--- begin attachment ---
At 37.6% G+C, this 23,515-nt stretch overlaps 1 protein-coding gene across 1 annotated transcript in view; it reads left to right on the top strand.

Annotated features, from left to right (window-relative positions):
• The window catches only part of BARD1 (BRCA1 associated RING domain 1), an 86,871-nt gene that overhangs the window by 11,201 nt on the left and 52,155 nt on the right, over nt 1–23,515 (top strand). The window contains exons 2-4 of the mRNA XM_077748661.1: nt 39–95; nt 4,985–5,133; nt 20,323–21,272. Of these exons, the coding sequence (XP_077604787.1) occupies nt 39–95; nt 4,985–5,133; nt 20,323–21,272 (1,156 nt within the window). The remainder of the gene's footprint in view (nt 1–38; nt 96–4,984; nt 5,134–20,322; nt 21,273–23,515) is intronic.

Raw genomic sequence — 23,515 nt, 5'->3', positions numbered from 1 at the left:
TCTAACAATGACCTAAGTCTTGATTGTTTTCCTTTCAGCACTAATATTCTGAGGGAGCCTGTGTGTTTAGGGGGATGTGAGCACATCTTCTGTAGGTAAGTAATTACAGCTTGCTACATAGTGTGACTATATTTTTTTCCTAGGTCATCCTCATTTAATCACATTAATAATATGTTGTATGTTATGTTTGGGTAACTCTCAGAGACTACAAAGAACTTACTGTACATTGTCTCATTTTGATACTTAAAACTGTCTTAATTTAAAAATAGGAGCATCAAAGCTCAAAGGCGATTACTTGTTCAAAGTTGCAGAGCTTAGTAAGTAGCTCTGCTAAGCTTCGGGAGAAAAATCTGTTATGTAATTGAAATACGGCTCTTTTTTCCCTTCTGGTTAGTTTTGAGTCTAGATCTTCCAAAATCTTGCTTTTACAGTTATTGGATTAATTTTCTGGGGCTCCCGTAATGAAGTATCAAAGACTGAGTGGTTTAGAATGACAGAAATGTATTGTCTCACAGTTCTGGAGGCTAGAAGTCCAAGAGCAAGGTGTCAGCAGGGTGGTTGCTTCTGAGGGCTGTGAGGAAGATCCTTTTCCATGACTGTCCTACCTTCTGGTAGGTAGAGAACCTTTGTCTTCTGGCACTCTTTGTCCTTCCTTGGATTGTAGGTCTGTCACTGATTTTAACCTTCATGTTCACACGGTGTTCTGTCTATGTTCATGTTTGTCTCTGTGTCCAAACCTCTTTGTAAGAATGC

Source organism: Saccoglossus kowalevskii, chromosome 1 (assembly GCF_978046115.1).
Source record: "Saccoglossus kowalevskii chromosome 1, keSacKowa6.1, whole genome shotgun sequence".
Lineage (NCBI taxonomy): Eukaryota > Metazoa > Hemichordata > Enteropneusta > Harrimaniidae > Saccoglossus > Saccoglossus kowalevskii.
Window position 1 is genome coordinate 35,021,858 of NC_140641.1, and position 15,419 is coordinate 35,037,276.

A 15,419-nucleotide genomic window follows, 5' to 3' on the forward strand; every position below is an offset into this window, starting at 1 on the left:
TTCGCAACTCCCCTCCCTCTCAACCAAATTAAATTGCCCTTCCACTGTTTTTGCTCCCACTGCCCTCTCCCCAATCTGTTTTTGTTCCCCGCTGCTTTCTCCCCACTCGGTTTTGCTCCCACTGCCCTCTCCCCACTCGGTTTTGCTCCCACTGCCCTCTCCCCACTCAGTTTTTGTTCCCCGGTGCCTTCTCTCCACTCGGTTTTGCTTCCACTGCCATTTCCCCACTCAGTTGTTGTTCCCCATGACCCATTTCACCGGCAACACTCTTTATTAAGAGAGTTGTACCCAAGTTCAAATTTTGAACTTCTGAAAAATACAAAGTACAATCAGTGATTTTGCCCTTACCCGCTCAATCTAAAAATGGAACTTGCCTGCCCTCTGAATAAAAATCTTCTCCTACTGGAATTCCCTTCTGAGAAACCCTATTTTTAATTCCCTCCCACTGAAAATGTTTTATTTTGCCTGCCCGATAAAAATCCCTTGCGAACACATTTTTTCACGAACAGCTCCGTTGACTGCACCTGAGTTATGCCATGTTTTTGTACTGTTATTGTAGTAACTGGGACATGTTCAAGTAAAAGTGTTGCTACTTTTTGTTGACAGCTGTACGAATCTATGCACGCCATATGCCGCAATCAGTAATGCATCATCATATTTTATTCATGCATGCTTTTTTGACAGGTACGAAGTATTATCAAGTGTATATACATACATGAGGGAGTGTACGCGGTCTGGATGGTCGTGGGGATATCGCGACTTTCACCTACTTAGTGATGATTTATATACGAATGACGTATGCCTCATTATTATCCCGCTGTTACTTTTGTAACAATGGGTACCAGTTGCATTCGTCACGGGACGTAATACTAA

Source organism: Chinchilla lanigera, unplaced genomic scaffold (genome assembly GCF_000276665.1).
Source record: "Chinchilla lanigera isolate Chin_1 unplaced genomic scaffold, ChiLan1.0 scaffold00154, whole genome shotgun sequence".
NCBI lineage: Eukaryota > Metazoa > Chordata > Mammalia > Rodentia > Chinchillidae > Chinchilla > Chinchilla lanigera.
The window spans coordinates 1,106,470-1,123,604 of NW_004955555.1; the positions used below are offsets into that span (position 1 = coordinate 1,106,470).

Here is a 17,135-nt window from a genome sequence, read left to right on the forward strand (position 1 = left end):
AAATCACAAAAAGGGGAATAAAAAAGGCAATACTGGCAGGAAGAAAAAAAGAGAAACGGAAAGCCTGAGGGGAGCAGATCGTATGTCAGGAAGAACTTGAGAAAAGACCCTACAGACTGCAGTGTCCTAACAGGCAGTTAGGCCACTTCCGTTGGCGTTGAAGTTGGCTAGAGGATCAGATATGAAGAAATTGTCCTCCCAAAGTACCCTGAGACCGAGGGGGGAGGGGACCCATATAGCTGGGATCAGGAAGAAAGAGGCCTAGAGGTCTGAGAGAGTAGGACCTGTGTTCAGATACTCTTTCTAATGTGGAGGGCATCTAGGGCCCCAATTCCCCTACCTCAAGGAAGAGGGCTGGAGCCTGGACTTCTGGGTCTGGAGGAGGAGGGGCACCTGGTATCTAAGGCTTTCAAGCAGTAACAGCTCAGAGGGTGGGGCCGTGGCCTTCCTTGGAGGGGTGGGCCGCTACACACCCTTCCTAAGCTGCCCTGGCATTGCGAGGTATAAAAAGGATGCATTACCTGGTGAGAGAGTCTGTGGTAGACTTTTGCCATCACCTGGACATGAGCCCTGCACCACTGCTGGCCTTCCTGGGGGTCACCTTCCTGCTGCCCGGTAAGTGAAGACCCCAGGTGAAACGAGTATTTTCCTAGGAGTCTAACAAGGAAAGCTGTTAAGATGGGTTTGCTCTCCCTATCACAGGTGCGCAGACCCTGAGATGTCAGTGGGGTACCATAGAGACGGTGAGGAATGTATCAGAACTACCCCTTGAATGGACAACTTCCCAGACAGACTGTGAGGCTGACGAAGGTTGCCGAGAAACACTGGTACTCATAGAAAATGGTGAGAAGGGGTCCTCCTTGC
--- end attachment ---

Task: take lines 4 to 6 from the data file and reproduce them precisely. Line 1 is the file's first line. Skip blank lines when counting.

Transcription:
Raw genomic sequence — 23,515 nt, 5'->3', positions numbered from 1 at the left:
TCTAACAATGACCTAAGTCTTGATTGTTTTCCTTTCAGCACTAATATTCTGAGGGAGCCTGTGTGTTTAGGGGGATGTGAGCACATCTTCTGTAGGTAAGTAATTACAGCTTGCTACATAGTGTGACTATATTTTTTTCCTAGGTCATCCTCATTTAATCACATTAATAATATGTTGTATGTTATGTTTGGGTAACTCTCAGAGACTACAAAGAACTTACTGTACATTGTCTCATTTTGATACTTAAAACTGTCTTAATTTAAAAATAGGAGCATCAAAGCTCAAAGGCGATTACTTGTTCAAAGTTGCAGAGCTTAGTAAGTAGCTCTGCTAAGCTTCGGGAGAAAAATCTGTTATGTAATTGAAATACGGCTCTTTTTTCCCTTCTGGTTAGTTTTGAGTCTAGATCTTCCAAAATCTTGCTTTTACAGTTATTGGATTAATTTTCTGGGGCTCCCGTAATGAAGTATCAAAGACTGAGTGGTTTAGAATGACAGAAATGTATTGTCTCACAGTTCTGGAGGCTAGAAGTCCAAGAGCAAGGTGTCAGCAGGGTGGTTGCTTCTGAGGGCTGTGAGGAAGATCCTTTTCCATGACTGTCCTACCTTCTGGTAGGTAGAGAACCTTTGTCTTCTGGCACTCTTTGTCCTTCCTTGGATTGTAGGTCTGTCACTGATTTTAACCTTCATGTTCACACGGTGTTCTGTCTATGTTCATGTTTGTCTCTGTGTCCAAACCTCTTTGTAAGAATGC

Source organism: Saccoglossus kowalevskii, chromosome 1 (assembly GCF_978046115.1).